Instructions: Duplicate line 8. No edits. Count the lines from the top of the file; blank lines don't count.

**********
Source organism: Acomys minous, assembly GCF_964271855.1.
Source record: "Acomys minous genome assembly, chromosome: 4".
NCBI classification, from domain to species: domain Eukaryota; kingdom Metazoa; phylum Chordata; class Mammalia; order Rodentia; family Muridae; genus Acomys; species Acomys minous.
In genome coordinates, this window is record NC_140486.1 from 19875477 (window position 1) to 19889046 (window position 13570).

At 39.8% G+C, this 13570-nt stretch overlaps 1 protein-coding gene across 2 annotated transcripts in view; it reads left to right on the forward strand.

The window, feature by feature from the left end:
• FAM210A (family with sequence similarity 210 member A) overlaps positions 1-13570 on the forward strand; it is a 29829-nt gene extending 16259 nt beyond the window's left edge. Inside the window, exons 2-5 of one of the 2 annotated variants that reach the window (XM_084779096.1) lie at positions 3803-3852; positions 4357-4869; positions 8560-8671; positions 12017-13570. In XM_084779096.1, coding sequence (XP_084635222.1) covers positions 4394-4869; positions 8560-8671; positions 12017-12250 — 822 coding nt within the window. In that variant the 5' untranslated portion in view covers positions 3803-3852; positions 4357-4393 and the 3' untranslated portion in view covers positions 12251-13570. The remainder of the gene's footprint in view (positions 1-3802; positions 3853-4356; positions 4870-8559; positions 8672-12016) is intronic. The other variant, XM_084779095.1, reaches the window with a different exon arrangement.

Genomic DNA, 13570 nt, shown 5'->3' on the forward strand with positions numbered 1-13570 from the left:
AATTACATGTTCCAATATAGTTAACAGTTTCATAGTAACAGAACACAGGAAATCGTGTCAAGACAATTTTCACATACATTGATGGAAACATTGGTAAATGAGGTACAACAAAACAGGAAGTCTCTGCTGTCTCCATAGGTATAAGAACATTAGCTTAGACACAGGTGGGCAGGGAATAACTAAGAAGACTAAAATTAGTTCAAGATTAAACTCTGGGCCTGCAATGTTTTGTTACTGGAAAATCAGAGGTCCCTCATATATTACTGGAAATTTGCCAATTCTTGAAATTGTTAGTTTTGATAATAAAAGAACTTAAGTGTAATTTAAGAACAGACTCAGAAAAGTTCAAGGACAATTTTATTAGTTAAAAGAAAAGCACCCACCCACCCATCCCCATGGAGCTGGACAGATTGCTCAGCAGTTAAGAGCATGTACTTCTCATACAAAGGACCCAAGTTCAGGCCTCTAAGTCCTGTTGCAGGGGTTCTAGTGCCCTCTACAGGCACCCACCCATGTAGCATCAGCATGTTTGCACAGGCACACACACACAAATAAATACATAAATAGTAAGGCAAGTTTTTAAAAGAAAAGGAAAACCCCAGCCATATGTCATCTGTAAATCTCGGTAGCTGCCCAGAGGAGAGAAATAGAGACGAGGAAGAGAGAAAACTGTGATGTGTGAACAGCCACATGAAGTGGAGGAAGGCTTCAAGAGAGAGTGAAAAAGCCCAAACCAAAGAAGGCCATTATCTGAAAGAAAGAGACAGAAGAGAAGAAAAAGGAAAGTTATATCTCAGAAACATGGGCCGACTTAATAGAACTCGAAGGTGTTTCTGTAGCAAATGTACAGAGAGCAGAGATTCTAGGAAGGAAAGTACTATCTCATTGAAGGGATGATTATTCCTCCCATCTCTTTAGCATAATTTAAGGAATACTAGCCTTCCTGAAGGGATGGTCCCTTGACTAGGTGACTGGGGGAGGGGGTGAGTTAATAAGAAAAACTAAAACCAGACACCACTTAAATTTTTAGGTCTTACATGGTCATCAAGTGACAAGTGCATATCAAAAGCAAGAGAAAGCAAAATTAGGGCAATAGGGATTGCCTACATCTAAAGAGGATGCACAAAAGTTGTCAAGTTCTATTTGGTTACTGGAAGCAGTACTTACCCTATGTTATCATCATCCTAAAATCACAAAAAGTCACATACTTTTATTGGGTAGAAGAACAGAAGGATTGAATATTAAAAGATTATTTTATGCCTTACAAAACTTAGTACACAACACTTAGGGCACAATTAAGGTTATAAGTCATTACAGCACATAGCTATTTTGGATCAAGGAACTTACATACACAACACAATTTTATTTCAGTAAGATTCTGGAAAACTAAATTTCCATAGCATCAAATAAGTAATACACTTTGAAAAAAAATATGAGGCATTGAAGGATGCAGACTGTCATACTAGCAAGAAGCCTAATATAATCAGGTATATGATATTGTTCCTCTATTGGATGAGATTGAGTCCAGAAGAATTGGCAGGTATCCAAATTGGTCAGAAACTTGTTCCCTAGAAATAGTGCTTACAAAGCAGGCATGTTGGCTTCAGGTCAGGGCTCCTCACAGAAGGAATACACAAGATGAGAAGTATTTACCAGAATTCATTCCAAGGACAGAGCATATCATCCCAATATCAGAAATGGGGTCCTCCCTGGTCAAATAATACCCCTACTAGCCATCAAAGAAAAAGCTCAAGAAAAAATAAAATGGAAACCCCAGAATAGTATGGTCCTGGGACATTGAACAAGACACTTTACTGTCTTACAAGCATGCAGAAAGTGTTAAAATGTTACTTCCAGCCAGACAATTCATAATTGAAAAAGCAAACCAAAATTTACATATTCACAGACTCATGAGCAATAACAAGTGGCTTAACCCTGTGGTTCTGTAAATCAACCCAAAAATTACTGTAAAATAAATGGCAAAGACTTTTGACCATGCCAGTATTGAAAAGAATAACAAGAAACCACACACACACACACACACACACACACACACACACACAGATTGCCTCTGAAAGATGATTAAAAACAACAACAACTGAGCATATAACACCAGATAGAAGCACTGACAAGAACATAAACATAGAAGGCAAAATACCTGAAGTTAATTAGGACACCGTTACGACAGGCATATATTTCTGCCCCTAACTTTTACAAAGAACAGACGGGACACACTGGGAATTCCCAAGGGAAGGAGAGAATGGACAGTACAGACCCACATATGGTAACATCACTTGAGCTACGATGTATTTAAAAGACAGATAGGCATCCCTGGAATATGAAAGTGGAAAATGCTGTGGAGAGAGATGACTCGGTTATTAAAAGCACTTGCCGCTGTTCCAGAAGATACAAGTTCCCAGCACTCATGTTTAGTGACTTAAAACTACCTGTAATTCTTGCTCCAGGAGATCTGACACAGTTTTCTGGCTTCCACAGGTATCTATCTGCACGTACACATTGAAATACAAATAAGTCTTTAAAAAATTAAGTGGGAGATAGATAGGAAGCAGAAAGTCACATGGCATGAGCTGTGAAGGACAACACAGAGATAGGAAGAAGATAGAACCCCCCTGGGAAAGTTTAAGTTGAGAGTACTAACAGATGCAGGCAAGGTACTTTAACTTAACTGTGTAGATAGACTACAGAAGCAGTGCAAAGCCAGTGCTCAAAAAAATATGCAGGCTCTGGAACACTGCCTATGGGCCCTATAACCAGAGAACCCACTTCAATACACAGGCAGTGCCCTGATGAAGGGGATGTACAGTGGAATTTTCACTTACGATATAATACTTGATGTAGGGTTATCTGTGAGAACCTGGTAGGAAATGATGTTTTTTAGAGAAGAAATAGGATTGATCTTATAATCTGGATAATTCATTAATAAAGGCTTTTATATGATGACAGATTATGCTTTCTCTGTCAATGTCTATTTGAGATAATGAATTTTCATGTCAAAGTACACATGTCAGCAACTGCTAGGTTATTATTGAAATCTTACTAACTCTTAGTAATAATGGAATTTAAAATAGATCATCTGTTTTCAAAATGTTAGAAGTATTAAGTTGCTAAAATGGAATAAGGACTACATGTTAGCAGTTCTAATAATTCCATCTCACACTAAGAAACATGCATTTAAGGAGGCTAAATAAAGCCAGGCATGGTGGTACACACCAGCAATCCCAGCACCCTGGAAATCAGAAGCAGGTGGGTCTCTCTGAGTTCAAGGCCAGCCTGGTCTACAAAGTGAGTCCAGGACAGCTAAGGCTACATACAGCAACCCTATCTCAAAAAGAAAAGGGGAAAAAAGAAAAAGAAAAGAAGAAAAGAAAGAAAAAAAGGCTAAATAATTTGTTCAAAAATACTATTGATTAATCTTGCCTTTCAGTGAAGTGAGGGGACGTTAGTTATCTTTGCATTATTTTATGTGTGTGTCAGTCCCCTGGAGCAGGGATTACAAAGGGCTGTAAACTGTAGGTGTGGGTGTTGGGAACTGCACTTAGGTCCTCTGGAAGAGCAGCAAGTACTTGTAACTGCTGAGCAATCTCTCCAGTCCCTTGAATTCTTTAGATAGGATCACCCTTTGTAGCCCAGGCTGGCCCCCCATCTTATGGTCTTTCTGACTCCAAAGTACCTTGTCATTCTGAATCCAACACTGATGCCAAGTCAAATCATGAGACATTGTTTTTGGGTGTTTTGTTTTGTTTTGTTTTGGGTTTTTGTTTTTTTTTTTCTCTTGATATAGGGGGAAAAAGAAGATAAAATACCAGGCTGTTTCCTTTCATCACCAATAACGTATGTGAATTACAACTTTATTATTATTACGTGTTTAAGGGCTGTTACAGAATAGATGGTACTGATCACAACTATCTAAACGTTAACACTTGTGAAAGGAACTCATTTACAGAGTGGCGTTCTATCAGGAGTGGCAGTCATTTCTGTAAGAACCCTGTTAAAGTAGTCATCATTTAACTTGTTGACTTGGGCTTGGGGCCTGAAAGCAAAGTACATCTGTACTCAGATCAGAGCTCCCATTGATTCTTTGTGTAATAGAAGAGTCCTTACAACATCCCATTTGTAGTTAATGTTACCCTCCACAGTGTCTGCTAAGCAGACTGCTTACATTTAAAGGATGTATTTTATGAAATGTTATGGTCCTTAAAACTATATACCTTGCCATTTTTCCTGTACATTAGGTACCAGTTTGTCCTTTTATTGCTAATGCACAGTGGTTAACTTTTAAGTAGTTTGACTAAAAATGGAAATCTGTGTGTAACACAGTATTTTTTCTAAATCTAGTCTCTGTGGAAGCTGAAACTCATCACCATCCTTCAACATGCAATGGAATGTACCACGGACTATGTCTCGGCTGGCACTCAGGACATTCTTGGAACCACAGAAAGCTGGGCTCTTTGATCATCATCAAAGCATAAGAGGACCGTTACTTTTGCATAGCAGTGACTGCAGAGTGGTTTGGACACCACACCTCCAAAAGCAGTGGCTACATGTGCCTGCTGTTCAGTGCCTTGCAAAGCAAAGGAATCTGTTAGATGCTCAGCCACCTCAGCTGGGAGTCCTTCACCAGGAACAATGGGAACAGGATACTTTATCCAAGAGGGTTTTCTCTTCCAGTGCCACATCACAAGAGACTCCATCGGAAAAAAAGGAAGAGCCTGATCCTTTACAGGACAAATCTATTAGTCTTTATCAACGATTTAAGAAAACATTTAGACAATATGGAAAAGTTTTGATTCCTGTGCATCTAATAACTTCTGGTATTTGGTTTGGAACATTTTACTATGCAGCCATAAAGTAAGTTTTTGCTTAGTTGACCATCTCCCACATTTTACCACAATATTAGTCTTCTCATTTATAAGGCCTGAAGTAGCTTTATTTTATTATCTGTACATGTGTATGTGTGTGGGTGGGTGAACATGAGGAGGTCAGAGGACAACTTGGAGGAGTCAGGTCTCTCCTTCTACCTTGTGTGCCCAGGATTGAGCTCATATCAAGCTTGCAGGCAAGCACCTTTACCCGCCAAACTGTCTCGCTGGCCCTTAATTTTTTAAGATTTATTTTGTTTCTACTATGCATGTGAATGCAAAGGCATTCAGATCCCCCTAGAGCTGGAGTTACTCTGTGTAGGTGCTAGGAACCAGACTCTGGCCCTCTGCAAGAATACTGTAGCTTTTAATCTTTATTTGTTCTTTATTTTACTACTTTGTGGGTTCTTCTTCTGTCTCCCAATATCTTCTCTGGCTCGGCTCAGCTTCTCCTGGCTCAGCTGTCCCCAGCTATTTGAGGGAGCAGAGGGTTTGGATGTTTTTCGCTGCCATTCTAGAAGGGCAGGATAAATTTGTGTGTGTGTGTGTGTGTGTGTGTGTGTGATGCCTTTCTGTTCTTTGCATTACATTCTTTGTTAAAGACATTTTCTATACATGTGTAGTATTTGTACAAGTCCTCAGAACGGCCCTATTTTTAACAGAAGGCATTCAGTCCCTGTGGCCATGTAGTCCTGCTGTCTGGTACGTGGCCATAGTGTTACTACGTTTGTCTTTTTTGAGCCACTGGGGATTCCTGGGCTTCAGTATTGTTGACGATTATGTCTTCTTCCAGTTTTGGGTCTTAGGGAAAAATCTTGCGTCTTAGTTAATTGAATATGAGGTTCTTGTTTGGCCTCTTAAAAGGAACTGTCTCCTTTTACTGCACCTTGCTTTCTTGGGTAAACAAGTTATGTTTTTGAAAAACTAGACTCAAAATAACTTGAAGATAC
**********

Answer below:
Genomic DNA, 13570 nt, shown 5'->3' on the forward strand with positions numbered 1-13570 from the left: